Lovers of north Edmonton’s only cat café will have to find a new place to curl up with a coffee and a cat.
After two years of business, Paws the Cat Café will close its doors for good Sunday evening.
“My regulars, a lot of them are devastated that we’re closing,” said owner Nicole Niska.
“We’re a community. I’ve seen friendships start here, I’ve seen relationships start here. The number of first dates I’ve seen, we even had a marriage proposal.”
Despite her faithful regulars, Niska said the café has been struggling for months.
Business has been slow and it’s become increasingly difficult to pay the rent on their 109th Street storefront, she said.
It’s been difficult to compete with the other coffee houses, including Edmonton’s first cat café, the Cat Cafe on Whyte, Niska said.
“We really didn’t see the community support we needed,” she said.
“Edmontonians are very stuck in their ways. They get into habits,” Niska said in an interview with CBC Radio’s Edmonton AM.
“Trying to attract them to something else, especially when you’re the second kid on the block, it’s tremendously difficult.”
Since Paws opened in December 2017, many of the anchor businesses on the block have closed as the number of cafés in the area crept up, Niska said.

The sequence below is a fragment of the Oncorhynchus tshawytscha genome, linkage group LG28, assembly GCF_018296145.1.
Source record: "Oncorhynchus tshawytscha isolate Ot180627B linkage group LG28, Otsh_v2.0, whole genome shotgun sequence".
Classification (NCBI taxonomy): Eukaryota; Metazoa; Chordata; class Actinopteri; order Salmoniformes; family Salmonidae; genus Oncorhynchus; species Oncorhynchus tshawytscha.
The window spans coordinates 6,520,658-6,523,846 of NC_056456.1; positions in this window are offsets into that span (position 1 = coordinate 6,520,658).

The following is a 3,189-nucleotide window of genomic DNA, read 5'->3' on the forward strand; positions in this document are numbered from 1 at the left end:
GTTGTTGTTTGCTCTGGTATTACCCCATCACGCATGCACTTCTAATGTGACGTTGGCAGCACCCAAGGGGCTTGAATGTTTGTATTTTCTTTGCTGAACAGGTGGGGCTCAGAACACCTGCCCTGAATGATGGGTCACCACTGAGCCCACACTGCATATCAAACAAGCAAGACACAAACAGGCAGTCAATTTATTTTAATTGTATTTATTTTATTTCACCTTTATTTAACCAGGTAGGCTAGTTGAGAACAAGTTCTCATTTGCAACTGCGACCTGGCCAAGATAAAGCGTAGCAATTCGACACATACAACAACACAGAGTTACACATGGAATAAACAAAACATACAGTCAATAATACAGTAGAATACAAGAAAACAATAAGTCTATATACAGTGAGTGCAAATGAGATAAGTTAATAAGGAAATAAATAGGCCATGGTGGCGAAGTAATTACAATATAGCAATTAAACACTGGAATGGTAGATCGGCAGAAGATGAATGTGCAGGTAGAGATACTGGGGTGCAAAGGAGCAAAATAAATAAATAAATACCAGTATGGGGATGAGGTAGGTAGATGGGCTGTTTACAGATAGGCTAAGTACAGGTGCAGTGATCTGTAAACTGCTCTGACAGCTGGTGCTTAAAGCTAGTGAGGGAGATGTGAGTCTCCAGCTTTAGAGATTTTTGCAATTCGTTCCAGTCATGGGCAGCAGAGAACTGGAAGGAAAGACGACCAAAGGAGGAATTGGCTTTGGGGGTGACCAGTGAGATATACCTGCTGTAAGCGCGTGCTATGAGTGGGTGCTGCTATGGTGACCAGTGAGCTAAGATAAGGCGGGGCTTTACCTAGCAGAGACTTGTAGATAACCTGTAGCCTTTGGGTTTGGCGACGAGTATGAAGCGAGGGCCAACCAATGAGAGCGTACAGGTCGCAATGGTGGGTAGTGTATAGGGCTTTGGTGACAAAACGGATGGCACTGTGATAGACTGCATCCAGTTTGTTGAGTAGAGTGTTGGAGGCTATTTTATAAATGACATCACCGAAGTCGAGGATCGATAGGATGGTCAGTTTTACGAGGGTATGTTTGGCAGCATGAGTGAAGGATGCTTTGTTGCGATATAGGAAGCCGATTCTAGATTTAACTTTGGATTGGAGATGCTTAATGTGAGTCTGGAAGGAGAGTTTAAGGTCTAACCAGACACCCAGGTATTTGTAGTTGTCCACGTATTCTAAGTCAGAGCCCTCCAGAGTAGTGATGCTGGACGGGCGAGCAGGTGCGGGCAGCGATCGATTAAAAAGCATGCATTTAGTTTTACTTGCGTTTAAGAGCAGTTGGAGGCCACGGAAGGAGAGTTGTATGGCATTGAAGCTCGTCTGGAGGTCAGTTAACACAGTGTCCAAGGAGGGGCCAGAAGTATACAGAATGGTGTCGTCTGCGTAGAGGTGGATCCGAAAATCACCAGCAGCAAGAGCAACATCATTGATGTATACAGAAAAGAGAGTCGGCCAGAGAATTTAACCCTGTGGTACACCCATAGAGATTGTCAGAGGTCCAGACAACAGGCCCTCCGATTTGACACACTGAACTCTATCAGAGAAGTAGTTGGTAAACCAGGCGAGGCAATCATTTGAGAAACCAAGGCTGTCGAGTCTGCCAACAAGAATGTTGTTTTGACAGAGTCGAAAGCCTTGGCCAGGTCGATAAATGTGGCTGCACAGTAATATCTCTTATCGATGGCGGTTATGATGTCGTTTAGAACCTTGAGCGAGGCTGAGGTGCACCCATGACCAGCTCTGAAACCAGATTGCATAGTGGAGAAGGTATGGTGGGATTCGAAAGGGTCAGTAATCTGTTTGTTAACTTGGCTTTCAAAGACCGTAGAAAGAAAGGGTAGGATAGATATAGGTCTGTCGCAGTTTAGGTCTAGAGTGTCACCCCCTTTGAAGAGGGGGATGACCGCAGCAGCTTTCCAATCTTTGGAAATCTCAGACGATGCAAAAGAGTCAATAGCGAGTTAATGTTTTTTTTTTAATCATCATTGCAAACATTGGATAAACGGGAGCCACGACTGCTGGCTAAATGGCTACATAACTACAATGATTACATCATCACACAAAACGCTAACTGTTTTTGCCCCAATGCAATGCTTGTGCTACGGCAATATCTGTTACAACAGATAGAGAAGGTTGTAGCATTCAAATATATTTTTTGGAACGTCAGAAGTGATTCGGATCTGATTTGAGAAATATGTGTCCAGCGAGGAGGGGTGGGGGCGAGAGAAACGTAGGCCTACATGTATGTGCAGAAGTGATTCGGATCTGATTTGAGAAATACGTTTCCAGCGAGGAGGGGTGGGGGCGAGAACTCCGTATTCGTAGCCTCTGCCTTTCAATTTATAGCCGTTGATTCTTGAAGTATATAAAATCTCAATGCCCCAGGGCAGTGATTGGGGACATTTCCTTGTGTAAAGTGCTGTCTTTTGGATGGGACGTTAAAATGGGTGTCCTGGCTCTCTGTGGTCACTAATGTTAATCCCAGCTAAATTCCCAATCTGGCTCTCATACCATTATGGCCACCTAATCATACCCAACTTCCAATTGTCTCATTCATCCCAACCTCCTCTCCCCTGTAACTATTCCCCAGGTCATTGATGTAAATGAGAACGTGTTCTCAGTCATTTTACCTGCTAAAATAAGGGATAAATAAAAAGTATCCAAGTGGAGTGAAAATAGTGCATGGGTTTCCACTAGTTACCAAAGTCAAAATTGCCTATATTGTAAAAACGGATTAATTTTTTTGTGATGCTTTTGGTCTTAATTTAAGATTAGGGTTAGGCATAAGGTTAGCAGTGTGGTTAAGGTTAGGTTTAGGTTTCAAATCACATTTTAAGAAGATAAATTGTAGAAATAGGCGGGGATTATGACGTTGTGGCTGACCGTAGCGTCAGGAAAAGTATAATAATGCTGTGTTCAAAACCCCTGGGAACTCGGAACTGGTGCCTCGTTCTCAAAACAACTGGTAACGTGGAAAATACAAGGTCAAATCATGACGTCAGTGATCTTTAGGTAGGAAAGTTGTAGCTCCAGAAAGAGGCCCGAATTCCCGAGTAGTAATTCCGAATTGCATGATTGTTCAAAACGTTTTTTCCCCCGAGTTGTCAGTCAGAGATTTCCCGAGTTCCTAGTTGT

“When we moved in there were more businesses open along our block and since then, there are so many empty lots, there is nothing drawing people north.”
A cat crossroads
Opening the business with her husband Mike Niska was a dream, she said. Niska had been working as a personal trainer for years but wanted to be her own boss.
After a trip to Seattle, they visited the city’s first cat café, Seattle Meowtropolitan and decided to open up their own feline-friendly coffee house.
“In my personal career, I was at a bit of a crossroads, I was ready to stop working long hours for everybody else and start working long hours for myself.
“And cats have always been a really important part of my life.”
The café helped more than 240 rescue cats find new homes. Their remaining feline residents will return to the Edmonton Humane Society’s adoption gallery, with the exception of Mason, the café’s mascot and “manager.”
“He’s going to retire,” Niska said.
“Mason is going to be relocating to a beautiful home out in the Hamptons where he will have a team of three human beings to wait on his every whim.”
As for Niska, she will be staying in the cat business. She will continue selling the café’s cat-themed merchandise online, at local markets and special events.
And having secured a diploma in cat psychology and feline behaviour, she plans to put her skills as a professional cat wrangler to good use.
“I would like to figure out how I can continue to help people develop better relationships with their cats.”